Pristine Lunar Samples from the Apollo Era Opened

Image credit: NASA

On November 5, scientists at NASA’s Johnson Space Center (JSC) opened untouched samples brought back from the Moon during the Apollo era. The rock and soil samples will be studied as part of the Apollo Next Generation Sample Analysis (ANGSA) initiative, which is leveraging advanced technologies to study Apollo samples by using new tools that were not available when the samples were originally returned to Earth.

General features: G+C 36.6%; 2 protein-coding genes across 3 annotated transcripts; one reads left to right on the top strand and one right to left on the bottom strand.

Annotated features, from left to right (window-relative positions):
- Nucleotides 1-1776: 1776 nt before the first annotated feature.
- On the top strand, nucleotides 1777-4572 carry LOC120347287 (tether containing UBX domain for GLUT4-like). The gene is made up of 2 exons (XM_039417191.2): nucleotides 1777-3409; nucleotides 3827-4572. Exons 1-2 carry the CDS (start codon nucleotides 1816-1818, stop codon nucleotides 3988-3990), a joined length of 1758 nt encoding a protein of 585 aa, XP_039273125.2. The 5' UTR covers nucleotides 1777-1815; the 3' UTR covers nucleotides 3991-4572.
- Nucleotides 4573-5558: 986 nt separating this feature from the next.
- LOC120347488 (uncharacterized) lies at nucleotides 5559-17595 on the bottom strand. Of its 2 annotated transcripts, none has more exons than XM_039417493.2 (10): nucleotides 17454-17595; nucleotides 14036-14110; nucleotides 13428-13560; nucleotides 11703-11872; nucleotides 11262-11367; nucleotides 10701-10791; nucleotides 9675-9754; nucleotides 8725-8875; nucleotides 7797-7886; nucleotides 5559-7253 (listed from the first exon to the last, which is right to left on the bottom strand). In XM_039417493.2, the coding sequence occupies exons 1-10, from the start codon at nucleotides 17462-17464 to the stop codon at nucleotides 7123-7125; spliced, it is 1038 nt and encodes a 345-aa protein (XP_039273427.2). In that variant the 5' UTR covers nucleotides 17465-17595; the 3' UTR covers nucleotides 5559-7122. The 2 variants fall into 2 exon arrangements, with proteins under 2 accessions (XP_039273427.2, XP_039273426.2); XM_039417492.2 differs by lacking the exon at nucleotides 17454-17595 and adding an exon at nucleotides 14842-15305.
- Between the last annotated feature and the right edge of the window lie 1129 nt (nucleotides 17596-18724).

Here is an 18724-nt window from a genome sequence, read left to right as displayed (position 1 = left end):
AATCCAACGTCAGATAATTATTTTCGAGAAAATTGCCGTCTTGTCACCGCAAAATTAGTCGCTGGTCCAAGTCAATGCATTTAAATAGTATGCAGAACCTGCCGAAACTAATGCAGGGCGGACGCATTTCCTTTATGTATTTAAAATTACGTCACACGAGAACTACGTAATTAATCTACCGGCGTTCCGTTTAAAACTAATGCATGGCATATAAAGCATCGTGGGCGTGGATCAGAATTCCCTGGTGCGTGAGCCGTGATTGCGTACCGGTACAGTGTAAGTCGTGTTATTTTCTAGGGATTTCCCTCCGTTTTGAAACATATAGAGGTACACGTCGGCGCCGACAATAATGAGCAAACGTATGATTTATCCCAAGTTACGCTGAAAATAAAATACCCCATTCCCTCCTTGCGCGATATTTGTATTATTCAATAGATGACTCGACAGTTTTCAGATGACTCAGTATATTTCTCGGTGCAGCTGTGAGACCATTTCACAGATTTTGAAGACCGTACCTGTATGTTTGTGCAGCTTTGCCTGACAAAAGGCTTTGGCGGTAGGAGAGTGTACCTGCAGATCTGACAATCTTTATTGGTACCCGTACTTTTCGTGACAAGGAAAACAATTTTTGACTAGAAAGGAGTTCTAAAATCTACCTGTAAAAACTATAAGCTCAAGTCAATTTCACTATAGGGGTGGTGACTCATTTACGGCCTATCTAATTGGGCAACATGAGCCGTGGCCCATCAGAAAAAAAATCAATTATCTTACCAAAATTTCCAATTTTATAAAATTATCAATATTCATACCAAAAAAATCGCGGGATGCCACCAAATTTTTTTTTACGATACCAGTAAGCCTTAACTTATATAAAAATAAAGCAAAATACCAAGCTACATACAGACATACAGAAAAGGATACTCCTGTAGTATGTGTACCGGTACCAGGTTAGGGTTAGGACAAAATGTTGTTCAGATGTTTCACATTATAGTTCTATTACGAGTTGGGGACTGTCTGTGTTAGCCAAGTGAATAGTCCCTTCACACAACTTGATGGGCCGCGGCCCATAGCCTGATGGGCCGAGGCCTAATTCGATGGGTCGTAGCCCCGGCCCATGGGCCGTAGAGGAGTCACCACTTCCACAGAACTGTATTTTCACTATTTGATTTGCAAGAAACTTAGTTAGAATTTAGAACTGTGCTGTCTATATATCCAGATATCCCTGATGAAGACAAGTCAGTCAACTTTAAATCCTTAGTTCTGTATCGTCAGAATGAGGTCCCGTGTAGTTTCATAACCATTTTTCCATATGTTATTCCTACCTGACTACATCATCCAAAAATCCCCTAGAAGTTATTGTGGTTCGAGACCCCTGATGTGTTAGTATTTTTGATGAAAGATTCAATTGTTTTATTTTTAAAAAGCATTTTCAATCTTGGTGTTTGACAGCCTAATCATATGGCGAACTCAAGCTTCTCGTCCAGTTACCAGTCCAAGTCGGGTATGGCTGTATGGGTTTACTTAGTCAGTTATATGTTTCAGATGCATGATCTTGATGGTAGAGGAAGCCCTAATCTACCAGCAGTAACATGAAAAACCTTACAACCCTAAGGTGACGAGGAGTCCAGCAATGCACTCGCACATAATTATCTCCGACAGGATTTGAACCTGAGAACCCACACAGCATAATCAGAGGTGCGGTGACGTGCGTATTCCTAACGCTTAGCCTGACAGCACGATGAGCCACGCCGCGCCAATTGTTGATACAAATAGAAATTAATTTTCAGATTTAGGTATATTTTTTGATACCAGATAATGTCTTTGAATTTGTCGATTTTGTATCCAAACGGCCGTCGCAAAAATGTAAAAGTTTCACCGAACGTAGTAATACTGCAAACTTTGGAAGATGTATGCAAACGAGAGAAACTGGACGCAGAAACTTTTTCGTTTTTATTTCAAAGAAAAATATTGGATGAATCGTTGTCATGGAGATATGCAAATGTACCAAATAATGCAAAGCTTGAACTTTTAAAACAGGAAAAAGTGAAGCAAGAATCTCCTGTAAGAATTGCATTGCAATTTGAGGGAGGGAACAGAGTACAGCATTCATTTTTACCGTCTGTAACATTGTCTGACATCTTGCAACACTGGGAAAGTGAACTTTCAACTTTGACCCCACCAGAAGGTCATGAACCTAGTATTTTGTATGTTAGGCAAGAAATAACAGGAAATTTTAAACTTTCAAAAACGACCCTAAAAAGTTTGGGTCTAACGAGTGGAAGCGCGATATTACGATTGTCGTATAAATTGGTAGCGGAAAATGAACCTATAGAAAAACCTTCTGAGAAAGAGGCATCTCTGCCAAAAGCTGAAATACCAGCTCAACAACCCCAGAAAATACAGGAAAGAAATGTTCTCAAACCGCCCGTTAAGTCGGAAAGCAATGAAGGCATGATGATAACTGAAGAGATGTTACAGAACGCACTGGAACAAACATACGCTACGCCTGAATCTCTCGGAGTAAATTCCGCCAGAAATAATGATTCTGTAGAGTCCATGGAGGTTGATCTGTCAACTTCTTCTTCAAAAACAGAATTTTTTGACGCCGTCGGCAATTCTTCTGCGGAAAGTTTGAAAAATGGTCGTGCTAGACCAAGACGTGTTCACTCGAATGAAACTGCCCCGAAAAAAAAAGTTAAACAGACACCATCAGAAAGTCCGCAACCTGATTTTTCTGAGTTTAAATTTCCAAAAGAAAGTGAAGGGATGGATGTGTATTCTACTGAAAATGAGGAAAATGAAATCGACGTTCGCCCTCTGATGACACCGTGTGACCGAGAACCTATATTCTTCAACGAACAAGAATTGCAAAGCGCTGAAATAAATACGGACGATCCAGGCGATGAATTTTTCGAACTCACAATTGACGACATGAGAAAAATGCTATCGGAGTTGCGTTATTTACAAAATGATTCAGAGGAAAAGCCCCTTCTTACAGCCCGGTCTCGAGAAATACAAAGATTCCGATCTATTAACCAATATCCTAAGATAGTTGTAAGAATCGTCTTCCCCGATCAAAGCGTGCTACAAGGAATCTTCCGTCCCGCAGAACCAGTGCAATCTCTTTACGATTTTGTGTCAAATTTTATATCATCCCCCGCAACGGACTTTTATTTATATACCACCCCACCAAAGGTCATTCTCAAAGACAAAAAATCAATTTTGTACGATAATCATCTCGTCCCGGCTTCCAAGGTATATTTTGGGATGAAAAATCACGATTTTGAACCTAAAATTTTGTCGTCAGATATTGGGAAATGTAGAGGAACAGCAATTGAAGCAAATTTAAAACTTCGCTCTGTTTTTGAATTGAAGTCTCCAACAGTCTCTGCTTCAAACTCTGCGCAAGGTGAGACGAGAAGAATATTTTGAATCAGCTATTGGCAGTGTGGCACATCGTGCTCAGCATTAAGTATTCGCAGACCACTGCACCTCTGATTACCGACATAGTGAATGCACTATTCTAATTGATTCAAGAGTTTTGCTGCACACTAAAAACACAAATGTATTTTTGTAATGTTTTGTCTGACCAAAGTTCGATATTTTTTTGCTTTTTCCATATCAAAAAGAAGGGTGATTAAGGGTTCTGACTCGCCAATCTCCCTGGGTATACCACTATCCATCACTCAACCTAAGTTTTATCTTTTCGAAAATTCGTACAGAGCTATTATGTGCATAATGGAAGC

The ANGSA initiative is being co-led by Dr. Charles (Chip) Shearer, a visiting scientist at the Lunar and Planetary Institute (LPI). JSC scientist Francis McCubbin is the other co-lead for this initiative. Shearer is also the Principal Investigator for the Consortium for the Advanced Analysis of Apollo Samples (CAAAS), one of nine teams to participate in the ANGSA initiative. This multigenerational and multidisciplinary team will systematically examine samples 73002 and 73001, part of a two-foot long “drive tube” of regolith, collected by astronauts Harrison Schmitt and Gene Cernan from a landslide deposit near Lara Crater at the Apollo 17 site. The ANGSA team is functioning as participants in a low-cost lunar sample return mission. This is a vital link between the Apollo Program and the future exploration of the Moon by the Artemis Program. READ MORE